How did you discover acting? “One evening, I went with my family to see singer Jacques Brel in a production of the musical Man of La Mancha. Brel sang, cried, sweated and my first reaction was, ‘His parents must surely yell at him.’ I reacted this way because we weren’t allowed to express ourselves in my home. But when I saw how the theater-goers stood up and applauded him for 20 minutes, I told myself that I, too, wanted to cry and have so many people applaud me. Throughout my childhood and adolescence, I interviewed myself. I asked ‘what are my dreams, what kind of life will I have.’

When I went to acting school in the 70s, I questioned whether I was talented enough. I always considered myself a bit ugly, not pretty enough, not tall, not short. Unlike some of my friends whose appearance meant they were often cast in stereotypical roles, I relied on other aspects that helped me land interesting projects.

“Also, I knew I was good, and I was fortunate that during this period it wasn’t only the most beautiful actors who succeeded – in America, actors like Robert De Niro, Dustin Hoffman and Al Pacino changed the audience’s expectations of a male hero. Meanwhile, in France, Gerard Depardieu was making waves, and thanks to him, audience expectations changed. Suddenly, there was attention to the character he portrayed, not just the form. I received a wide range of roles.”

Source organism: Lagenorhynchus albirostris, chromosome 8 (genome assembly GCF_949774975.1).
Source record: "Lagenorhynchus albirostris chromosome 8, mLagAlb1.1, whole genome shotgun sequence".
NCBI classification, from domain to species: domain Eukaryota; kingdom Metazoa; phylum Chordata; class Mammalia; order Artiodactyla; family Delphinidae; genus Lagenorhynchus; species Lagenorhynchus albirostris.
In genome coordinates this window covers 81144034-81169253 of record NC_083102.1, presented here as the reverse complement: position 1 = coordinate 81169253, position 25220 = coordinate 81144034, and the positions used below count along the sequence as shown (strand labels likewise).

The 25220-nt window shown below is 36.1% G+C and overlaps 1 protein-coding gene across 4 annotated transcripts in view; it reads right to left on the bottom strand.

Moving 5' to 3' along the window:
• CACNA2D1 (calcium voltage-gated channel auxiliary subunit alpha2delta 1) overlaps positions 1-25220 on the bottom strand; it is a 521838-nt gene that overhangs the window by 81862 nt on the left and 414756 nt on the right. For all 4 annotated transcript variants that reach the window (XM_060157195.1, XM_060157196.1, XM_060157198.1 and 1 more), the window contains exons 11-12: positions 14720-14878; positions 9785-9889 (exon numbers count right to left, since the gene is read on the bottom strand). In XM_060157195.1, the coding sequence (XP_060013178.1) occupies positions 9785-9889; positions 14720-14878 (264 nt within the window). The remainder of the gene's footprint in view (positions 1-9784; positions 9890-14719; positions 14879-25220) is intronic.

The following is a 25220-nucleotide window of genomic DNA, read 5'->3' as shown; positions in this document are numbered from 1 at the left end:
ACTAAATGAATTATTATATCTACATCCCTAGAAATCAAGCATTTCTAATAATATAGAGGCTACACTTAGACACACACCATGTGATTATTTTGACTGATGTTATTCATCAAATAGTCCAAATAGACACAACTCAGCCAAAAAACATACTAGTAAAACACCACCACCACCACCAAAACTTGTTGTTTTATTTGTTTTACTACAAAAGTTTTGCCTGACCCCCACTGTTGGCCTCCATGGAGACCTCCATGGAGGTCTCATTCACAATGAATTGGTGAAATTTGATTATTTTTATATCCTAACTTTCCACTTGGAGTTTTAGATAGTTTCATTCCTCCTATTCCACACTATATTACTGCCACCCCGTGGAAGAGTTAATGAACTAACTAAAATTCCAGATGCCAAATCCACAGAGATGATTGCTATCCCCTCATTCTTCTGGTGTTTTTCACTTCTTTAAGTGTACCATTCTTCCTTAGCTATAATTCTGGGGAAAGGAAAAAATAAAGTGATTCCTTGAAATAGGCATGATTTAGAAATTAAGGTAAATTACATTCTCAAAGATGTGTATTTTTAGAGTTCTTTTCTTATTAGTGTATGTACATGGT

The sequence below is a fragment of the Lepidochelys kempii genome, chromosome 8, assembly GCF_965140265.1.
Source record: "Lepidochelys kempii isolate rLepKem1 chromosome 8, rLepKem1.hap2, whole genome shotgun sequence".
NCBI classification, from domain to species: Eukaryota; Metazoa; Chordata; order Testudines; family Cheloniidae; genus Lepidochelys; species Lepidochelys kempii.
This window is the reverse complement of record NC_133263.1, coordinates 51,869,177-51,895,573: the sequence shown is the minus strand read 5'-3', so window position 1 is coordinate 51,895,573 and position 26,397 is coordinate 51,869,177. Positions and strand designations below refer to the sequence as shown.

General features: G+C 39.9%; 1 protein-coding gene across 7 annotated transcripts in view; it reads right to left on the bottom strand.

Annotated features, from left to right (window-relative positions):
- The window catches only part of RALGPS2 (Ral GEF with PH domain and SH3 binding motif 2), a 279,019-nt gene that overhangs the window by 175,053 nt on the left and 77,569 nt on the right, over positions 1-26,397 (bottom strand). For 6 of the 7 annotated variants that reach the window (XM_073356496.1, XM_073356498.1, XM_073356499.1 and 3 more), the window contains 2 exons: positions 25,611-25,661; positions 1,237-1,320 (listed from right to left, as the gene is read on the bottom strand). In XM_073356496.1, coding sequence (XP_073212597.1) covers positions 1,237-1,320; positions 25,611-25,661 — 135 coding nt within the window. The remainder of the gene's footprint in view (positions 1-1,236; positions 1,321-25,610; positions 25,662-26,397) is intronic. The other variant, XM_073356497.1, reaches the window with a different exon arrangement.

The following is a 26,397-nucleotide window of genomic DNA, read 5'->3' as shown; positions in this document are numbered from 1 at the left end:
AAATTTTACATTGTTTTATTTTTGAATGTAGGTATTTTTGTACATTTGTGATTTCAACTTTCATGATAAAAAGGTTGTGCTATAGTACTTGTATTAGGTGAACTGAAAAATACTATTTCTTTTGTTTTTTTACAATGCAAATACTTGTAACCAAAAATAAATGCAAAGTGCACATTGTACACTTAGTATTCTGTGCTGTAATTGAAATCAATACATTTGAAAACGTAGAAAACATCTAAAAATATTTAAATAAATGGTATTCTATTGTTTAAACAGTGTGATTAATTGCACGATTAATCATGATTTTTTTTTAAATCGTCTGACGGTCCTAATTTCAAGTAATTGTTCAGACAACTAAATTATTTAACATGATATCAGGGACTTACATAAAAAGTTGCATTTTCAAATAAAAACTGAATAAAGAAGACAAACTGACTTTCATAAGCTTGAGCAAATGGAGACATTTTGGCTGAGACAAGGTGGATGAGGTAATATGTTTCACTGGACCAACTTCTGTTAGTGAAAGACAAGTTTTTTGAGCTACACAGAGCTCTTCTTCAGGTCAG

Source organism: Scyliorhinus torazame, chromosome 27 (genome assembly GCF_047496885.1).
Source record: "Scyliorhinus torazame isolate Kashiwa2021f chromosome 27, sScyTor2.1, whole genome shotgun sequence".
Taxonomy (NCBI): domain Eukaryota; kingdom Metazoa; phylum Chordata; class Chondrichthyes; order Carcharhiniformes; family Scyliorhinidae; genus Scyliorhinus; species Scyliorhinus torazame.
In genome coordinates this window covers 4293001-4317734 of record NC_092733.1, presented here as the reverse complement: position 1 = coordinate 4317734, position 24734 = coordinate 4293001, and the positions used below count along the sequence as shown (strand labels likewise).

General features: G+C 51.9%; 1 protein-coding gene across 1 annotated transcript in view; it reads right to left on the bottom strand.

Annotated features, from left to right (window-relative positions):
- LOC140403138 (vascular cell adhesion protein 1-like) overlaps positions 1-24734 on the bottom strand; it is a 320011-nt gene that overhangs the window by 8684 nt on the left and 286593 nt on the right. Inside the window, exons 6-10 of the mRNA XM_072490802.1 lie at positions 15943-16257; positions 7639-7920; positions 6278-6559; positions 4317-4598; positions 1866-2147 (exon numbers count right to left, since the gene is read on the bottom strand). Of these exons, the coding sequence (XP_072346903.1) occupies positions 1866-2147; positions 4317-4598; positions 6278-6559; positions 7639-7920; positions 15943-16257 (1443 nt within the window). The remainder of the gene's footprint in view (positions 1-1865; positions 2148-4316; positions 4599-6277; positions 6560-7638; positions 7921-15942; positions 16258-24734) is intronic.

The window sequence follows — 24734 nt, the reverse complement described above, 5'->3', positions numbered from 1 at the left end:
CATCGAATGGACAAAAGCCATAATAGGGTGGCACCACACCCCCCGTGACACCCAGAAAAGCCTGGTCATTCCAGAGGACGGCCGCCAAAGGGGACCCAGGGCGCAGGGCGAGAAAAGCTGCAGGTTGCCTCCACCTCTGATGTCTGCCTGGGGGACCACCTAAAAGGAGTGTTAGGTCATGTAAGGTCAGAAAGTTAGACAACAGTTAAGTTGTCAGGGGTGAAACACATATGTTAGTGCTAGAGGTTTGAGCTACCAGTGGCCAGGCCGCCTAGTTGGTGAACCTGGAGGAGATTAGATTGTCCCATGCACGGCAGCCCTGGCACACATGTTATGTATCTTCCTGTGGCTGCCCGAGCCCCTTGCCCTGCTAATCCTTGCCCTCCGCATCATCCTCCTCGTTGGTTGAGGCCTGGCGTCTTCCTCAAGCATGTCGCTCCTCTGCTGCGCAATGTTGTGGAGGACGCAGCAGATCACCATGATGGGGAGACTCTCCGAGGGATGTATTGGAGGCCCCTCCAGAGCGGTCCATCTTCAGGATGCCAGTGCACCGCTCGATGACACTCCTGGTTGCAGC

The journey to the top took time and had its ups and downs. In the 80s, he was nominated for a César Award in the Supporting Actor category for the hit “One Deadly Summer” and the excellent film Round Midnight. In the 90s, he worked with Hollywood directors in Robert Altman’s Prêt-à-Porter and Lawrence Kasdan’s French Kiss. Meanwhile, his behavior and lifestyle caused him numerous complications.

Omar Sy and Cluzet in The Intouchables
(Photo: Courtesy of Nchshon Films)

“Since I didn’t have a childhood, I tried to live it from age 20 to 40. Although I wanted to succeed, gain recognition and respect, I did stupid things, had drinking problems, and got into fights. I gained a bad reputation as someone difficult to deal with.”

Only at the age of 50 did he finally win a César for his role in Guillaume Canet’s 2006 film Tell No One. Another collaboration with Canet, Little White Lies (2010), also achieved significant box office success. But nothing compared to the effect of The Intouchables.

“It was a very big change for me,” admits Cluzet. “My childhood dream of becoming famous was realized. Until then, producers did not want me. It was always the directors who fought for me. Now the producers are the ones offering me projects. I can tell all those children who suffered, that life will help them and eventually everything will fall into place. Now I can think about all those people who didn’t manage to fulfill their dreams and try to help them do it.”

As reported by Ynetnews